The word spiegel means “mirror” in German, and since its postwar founding, Der Spiegel has proudly held a mirror up to the world. When the magazine published top-secret information about the dire state of West Germany’s armed forces in 1962, the government accused it of treason, raided its offices, and arrested its editors. The resulting “Spiegel affair” led to mass demonstrations against police-state tactics and established an important precedent for press freedom in the young democracy. Throughout its history, the newsweekly has helped set the national agenda, like Time in its heyday.
Over the past weeks, however, the name of the magazine has assumed a new relevance. Der Spiegel has cracked, and revealed ugliness within the publication as well as German society more broadly.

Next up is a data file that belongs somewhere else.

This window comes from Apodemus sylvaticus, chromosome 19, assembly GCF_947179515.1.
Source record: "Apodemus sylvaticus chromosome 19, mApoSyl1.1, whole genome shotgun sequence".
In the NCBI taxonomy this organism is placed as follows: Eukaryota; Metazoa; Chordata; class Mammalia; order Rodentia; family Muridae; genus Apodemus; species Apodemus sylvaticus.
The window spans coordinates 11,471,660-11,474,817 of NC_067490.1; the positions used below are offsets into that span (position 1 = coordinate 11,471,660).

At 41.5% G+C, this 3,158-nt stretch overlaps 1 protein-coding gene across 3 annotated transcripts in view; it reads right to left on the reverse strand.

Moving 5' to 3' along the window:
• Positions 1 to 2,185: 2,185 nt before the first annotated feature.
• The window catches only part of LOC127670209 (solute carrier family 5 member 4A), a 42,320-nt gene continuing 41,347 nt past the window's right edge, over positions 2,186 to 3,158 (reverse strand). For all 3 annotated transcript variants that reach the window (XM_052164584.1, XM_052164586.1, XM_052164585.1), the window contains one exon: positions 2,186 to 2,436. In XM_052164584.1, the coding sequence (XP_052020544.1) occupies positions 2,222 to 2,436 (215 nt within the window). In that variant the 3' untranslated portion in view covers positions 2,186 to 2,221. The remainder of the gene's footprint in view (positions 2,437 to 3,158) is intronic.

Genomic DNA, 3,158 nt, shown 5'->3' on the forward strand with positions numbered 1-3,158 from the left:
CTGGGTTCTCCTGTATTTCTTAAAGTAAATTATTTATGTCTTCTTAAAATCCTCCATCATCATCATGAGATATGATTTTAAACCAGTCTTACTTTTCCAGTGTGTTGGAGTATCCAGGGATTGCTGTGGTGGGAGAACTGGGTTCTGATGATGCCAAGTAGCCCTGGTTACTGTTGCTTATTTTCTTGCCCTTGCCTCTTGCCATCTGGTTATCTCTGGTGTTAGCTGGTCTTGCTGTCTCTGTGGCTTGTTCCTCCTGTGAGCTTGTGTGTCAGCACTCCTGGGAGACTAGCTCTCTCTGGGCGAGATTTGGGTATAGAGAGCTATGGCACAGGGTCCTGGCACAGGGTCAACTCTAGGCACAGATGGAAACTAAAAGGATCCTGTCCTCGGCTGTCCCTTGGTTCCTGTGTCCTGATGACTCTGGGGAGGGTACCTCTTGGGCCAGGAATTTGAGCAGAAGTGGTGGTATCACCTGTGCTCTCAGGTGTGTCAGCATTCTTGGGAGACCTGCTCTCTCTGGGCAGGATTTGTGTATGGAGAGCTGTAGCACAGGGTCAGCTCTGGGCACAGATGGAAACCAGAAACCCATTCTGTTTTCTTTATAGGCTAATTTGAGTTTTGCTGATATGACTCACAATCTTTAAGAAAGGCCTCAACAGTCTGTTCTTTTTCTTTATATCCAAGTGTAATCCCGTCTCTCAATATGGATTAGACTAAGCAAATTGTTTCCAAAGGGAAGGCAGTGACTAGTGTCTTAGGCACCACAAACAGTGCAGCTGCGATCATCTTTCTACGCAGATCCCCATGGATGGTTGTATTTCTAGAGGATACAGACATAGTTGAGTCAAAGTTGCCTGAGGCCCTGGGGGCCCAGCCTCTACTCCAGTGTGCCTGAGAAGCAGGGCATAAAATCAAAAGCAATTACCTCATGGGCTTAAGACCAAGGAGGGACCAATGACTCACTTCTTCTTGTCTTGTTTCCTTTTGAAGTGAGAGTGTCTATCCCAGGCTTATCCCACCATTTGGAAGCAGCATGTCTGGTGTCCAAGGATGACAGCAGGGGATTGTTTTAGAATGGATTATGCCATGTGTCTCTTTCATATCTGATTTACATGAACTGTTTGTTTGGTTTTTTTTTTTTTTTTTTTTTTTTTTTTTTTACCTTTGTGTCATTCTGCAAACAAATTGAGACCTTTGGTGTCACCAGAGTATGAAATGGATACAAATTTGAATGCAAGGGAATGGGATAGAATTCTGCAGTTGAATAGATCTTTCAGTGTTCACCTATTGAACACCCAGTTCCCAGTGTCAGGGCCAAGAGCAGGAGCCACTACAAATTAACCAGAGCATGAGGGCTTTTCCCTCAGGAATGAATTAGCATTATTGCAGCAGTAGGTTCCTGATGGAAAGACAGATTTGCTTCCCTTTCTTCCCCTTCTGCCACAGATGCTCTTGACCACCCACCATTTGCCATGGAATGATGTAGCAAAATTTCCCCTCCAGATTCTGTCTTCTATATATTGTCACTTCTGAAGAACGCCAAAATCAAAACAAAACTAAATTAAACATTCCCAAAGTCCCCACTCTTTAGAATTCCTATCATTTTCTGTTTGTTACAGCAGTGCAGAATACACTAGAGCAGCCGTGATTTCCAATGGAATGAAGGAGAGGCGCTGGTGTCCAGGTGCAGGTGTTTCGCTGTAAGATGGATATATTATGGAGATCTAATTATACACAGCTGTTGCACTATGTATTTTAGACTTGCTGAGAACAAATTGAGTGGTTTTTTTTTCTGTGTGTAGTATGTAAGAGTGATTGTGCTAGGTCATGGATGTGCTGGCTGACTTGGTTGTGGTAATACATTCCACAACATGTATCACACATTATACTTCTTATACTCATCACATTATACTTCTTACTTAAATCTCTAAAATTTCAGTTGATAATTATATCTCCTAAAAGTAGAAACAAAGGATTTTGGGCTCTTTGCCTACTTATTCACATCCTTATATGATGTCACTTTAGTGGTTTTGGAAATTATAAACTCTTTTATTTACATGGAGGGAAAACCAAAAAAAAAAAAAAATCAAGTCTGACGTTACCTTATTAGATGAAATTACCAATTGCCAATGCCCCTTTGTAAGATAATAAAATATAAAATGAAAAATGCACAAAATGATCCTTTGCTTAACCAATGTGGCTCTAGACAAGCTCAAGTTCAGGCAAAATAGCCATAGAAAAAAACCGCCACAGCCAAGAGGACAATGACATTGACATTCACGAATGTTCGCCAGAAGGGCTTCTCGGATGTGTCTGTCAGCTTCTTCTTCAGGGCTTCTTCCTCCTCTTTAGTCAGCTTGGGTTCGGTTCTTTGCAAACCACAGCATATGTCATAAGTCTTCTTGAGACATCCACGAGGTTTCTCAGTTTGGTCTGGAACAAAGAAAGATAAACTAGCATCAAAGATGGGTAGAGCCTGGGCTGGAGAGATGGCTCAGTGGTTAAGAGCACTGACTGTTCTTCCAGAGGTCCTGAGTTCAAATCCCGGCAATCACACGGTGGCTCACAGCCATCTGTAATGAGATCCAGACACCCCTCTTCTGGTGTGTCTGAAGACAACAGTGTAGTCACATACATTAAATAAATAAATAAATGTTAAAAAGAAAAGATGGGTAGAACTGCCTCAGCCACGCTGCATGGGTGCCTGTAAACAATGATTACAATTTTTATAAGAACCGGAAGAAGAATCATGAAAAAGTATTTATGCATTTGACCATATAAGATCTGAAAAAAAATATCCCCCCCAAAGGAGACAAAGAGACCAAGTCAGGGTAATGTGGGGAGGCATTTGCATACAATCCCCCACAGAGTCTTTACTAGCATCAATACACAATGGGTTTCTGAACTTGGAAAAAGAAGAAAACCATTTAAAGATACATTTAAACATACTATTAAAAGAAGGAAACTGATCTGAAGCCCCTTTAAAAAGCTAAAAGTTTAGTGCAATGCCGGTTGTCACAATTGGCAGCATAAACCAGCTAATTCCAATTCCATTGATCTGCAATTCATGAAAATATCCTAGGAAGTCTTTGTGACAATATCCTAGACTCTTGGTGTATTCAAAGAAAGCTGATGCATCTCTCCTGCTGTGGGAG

On December 19, the magazine announced that the star reporter Claas Relotius had fabricated information “on a grand scale” in more than a dozen articles. Relotius has been portrayed as a sort of Teutonic Stephen Glass, the 1990s New Republic fabulist. “I’m sick and I need to get help,” Relotius told his editor. While that may very well be the case, his downfall is about more than just one writer with a mental-health problem.
A motif of Relotius’s work is America’s supposed brutality. In one story, he told the macabre tale of a woman who travels across the country volunteering to witness executions. In another, he related the tragic experience of a Yemeni man wrongly imprisoned by the United States military at Guantánamo Bay, where he was held in solitary confinement and tortured for 14 years. (The song that American soldiers turned on full blast and pumped into the poor soul’s cell? Bruce Springsteen’s “Born in the U.S.A.”) Both stories were complete fabrications.